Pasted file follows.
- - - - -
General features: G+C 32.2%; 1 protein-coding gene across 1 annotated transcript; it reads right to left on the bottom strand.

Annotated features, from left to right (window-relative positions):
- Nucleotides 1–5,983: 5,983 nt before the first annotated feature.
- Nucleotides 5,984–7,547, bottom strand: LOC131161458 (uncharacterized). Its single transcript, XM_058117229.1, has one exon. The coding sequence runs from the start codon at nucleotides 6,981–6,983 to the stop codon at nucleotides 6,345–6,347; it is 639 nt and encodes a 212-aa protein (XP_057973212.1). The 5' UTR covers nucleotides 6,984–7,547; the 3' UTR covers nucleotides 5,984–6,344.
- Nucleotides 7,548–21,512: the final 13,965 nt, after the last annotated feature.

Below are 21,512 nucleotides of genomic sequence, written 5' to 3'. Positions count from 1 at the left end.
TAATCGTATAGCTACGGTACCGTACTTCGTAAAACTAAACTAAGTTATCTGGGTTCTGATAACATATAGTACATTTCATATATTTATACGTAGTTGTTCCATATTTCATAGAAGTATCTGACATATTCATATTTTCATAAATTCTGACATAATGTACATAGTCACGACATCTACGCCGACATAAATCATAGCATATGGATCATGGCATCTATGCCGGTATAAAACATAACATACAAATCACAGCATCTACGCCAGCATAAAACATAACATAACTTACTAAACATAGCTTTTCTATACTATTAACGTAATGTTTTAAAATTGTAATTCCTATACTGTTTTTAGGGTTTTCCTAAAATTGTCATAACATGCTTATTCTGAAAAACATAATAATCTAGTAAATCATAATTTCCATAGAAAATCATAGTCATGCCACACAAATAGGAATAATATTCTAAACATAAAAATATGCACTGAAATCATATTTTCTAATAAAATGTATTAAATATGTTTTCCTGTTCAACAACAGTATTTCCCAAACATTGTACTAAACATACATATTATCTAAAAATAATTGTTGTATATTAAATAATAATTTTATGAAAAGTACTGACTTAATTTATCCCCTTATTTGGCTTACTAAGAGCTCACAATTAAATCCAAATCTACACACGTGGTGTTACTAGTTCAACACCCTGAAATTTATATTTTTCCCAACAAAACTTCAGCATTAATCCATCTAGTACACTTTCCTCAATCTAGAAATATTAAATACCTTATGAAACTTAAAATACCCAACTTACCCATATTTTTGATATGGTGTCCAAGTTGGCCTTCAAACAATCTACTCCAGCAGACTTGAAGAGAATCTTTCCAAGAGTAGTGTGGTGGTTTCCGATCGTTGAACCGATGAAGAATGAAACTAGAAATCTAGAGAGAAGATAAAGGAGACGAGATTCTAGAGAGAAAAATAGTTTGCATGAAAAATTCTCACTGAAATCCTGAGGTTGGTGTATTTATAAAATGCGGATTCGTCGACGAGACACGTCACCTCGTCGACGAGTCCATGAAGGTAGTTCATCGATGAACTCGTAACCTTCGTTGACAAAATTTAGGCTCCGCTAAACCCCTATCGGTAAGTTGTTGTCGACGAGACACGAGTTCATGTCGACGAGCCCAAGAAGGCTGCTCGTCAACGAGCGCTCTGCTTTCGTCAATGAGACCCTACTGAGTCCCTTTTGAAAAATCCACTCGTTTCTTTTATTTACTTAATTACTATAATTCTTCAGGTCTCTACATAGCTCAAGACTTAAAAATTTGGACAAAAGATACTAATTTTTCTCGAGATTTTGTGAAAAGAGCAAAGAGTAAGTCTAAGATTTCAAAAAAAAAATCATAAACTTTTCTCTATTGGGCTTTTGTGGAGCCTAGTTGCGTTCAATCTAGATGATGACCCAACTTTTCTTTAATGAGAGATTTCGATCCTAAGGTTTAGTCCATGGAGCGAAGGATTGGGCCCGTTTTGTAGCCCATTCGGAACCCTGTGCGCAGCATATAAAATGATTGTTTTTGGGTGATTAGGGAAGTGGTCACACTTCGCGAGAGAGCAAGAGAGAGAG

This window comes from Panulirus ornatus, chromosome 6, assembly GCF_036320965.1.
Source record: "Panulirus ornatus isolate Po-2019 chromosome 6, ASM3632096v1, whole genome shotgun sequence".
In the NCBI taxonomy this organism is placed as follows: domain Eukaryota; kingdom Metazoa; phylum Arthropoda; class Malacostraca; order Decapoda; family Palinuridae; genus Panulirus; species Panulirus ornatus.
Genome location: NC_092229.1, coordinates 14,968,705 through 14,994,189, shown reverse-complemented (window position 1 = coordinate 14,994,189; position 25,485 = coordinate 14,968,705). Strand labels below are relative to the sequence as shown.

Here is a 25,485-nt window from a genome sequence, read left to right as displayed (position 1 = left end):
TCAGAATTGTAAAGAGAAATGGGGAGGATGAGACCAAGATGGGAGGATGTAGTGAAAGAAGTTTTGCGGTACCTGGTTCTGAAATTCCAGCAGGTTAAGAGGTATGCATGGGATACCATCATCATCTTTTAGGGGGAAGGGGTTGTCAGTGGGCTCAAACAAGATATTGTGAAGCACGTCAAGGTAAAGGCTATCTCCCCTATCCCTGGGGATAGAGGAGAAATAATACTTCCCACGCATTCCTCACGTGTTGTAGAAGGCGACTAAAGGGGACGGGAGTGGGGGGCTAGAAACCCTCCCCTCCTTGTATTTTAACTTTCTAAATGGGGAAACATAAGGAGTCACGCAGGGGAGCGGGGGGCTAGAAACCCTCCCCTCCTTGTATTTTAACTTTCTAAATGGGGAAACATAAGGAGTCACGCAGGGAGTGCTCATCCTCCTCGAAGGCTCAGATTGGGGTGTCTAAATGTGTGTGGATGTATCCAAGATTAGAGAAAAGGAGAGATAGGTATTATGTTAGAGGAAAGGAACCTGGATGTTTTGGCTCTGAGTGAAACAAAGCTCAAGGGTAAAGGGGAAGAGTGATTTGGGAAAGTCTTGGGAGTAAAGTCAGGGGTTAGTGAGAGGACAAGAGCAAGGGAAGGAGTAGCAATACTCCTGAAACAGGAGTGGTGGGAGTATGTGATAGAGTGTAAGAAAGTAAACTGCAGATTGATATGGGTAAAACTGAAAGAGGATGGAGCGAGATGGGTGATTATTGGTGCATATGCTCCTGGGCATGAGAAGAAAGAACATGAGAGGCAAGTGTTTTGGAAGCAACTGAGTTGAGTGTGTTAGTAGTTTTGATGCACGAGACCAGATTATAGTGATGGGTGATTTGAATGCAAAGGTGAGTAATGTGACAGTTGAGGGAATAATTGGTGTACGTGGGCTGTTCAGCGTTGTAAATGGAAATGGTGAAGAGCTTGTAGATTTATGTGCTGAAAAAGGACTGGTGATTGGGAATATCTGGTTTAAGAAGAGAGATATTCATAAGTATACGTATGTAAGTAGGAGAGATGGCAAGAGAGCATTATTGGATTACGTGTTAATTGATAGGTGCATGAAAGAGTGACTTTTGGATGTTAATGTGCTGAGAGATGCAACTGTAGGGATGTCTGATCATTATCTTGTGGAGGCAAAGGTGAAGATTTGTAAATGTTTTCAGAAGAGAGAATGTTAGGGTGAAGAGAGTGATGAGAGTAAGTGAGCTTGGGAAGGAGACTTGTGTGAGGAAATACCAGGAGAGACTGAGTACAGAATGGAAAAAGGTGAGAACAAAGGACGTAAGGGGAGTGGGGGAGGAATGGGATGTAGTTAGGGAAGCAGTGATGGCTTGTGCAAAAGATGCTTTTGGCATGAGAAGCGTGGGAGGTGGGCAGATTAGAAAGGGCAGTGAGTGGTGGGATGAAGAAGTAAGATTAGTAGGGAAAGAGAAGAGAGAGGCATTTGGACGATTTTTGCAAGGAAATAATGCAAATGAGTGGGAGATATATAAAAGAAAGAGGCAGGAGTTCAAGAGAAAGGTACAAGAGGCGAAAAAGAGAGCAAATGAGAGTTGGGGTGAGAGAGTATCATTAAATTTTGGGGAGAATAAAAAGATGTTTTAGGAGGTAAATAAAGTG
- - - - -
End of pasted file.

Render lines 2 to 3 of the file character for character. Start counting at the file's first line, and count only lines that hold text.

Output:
Annotated features, from left to right (window-relative positions):
- Nucleotides 1–5,983: 5,983 nt before the first annotated feature.